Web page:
best examples may be forms of human capital, such as education and health, or physical
infrastructure capital with a strong network dimension, such as streets, rural roads,
telecommunications or power). These are aggregated as g, and named 'public capital'.
What defines g is the presence of positive externalities in production or use. These inputs
are not public goods: they are in fact assumed to be excludable in use. Two things
follow: first, there may be justification for public involvement in producing (or financing)
6Famous for having enabled modelers to combine constant returns to an accumulatable factor and
competition, helping to endogenize growth in per capita output; see Arrow (1962) and Romer (1986).
Some may be club goods, in that they are excludable but non-rivalrous.
9
some of this capital directly, because government failures (e.g. red-tape or shirking) may
be outweighed by market failures (externalities or high transaction costs). Second, there
will nevertheless be scope for private production of some of this capital too. Our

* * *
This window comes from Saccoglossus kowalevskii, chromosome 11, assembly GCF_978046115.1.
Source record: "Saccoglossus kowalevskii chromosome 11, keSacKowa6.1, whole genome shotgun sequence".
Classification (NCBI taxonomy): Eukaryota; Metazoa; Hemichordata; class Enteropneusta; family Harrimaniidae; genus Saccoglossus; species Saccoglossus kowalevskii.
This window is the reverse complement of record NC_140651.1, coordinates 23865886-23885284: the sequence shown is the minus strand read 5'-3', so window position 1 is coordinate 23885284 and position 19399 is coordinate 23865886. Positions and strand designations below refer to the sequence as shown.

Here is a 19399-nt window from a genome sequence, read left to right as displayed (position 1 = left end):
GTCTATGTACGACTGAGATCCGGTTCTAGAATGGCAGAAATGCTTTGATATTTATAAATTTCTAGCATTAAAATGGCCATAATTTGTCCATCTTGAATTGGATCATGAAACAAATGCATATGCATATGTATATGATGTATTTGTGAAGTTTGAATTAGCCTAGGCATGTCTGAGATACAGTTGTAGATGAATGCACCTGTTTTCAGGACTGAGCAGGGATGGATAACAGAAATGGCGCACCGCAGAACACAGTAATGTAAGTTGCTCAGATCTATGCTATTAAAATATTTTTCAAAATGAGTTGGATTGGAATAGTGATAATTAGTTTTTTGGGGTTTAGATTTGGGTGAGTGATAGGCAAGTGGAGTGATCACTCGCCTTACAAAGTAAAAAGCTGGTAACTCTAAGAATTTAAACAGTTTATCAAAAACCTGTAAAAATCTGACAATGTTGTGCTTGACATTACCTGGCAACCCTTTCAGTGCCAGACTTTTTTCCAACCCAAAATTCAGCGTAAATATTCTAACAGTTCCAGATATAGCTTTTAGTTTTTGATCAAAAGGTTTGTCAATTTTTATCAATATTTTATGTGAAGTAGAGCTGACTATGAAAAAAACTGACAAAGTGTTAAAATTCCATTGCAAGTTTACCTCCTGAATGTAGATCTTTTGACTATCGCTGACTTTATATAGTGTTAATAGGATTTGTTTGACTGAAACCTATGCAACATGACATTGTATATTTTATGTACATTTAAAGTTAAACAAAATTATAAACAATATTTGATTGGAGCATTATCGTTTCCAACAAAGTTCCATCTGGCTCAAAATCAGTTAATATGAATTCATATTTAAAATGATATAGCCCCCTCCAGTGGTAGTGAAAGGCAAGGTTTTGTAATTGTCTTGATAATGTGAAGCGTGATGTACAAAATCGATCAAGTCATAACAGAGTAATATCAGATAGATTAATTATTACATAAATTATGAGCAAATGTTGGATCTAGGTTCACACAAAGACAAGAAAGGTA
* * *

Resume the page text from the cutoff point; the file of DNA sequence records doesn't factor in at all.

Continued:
aggregate public capital g is likely to be produced both by public and by private sector
agents, as is indeed the case with education services, health care or telecommunication
services.8
Whoever produces it, 'public capital' contributes to private production in this stochastic
setting by raising the probability of its success: the better the health care available to your
farm labourers, the less likely they are to succumb to a preventable epidemic, leaving
crops untended; the more reliable the power supply and the telephone system, the less
likely it is that consumers will be disappointed by your own reliability; the better the rural
roads (g), the likelier it is that your lorry (k) will deliver produce to market.9 In this sense,
private and public capital are therefore complements in the stochastic production function
of the private sector. Given the specific form assumed for the v function, the expected
output from private-sector production turns out to be homogeneous of degree one in k and
g-
Let us now turn to the role of the governnent. This role is perhaps the most important
thing that changes in the process of transition from central planning and government
ownership of the means of production to a market economy. It may therefore be helpful
to describe three plausible governments, one for each stage of the transition: before,
during and after.
Government B is the stylized picture of the owner of all means of production. It combines
labour and capital according to the Leontieff production function:
8 We explore the consequences of allowing for this 'topping-up' of public capital from private sources in a